The Smashing Pumpkins — ‘Cyr’
THE GOOD: ’90s alternative powerhouse Smashing Pumpkins returns with its 11th album.
THE BAD: Same.
THE NITTY GRITTY: Singer/songwriter/guitarist Billy Corgan really wants you to embrace the Pumpkins again. So he’s brought back the other two extremely important players in the band’s history — drummer Jimmy Chamberlin and guitarist James Iha. But here’s the problem. If you just listened to the album, YOU’D NEVER KNOW Chamberlin and Iha were even in the room.
This is still Corgan’s show. Everyone else may just as well be hired hands (they probably are). And this time, he’s demanding 20 songs that combine alt-rock and synth-heavy Gothic pop overtones. So “Cyr” doesn’t sound all that different from everything else the band has released since reforming circa 2007.
The record has some decent tracks. Songs such as “The Colour of Love” and “Save Your Tears” are at least interesting combinations of the elements Corgan brings together. But these days, 72 minutes is too much Pumpkins; a sameness takes over around the 40-minute point.
BUY IT?: Maybe not.
Billie Joe Armstrong — ‘No Fun Mondays’
THE GOOD: Green Day frontman Billie Joe Armstrong recorded a bunch of covers while under quarantine.
THE BAD: An unnecessary release? Maybe, but the collection is more enjoyable than it should be.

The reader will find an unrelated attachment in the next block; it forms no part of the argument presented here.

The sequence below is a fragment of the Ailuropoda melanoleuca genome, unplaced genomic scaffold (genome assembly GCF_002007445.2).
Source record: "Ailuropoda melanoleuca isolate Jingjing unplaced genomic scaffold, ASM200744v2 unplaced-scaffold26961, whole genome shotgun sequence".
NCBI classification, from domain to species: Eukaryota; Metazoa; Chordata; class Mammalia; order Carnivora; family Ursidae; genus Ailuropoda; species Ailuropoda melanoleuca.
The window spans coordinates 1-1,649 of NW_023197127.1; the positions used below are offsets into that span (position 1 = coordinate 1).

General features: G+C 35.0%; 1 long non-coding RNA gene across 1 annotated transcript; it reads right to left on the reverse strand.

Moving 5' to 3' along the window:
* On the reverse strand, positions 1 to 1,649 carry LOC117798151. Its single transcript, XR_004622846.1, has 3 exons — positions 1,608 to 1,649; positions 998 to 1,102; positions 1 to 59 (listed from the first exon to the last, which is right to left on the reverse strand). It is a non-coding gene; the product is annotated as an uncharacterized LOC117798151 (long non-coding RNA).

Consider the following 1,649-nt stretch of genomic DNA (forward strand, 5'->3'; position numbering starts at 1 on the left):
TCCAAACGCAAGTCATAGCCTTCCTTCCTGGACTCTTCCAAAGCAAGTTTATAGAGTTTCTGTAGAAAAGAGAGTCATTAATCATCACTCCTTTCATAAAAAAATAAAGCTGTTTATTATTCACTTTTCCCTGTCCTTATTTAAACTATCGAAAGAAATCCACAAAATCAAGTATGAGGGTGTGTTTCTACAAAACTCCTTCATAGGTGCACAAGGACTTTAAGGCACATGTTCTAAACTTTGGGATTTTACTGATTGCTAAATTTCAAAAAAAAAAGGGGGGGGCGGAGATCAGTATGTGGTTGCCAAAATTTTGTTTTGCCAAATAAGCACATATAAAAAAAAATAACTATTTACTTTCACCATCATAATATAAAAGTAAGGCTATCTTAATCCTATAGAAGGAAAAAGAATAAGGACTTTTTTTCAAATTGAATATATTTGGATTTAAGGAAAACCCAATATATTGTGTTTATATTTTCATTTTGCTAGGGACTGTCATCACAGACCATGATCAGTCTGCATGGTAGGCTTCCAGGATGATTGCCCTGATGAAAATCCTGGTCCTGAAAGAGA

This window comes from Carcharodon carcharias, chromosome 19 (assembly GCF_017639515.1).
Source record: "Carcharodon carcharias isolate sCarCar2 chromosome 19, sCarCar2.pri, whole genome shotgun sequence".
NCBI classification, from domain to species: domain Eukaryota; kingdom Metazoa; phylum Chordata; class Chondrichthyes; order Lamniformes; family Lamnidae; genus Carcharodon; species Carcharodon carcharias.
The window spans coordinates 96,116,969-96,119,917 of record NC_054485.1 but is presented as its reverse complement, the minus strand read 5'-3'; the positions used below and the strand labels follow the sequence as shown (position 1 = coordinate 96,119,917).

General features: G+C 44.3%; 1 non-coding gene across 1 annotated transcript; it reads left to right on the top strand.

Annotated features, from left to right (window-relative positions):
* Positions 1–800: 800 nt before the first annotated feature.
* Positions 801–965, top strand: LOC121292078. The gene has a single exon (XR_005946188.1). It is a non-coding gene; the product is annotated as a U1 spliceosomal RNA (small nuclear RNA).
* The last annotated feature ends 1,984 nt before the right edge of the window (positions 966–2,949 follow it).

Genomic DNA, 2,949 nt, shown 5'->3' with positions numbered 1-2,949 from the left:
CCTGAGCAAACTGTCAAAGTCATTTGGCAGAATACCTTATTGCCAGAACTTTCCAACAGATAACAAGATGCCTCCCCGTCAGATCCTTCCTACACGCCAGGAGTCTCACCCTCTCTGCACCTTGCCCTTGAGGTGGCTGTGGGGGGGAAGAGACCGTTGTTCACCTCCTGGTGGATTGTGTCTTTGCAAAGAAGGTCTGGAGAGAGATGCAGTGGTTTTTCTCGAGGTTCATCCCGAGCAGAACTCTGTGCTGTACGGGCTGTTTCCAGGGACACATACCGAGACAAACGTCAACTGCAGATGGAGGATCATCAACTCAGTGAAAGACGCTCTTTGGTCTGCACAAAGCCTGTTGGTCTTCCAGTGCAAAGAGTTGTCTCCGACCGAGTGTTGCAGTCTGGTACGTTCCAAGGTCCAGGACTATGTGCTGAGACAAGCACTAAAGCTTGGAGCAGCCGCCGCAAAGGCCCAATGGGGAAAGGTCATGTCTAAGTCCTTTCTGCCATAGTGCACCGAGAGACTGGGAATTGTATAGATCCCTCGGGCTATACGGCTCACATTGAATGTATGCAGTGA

THE NITTY GRITTY: Two years ago, when Weezer scored a hit covering Toto’s “Africa” and then released its “Teal” covers album, I yawned. The new versions of pop classics by people like A-Ha, Michael Jackson and Tears for Fears weren’t particularly engaging or all that innovative. “Teal” easily became well-paced background noise.
I was expecting the same here. But because Armstrong was trying to connect with fans during the pandemic (these tracks slowly released last year on Green Day’s YouTube page), there’s a palpable energy and “sense of purpose” to the music. “Monday’s” ends up an energetic mix tape as the guy runs through upbeat stuff originally done by people like the Bangles, Wreckless Eric, Kim Wilde and Billy Bragg. Don’t overthink matters, and despite the collection’s title, you might just have fun.
BUY IT?: Your choice.
Paul McCartney — ‘McCartney 3’
THE GOOD: Paul McCartney gives us his 15th solo album (not counting Wings releases) and the third in his “McCartney” series.
THE BAD: Those familiar with “McCartney” (1970) and “McCartney 2” (1980) know these records can be weird and self-indulgent. That’s NOT bad though.
THE NITTY GRITTY: My personal favorite is still the new-wave heavy “McCartney 2.” That set found the ex-Beatle flirting with all the goofy tricks the early ’80s had to offer. Now, “3” isn’t so much about McCartney ripping off Billie Eilish or the Weeknd but rather simply having fun and experimenting in his home studio. The end result? You can either like it or lump it.
Perhaps the only stumbling block here is the 8-minute plodding blues-rocker “Deep Deep Feeling.” Everything else seems to click, whether it’s the loopy pop of “Find My Way,” ornate and pretty “Kiss of Venus” or downhome, folksy “Winter Bird/When Winter Comes.” Considering the guy turns 79 this year, he’s still wildly creative. “McCartney 3” proves it.
BUY IT?: Yes.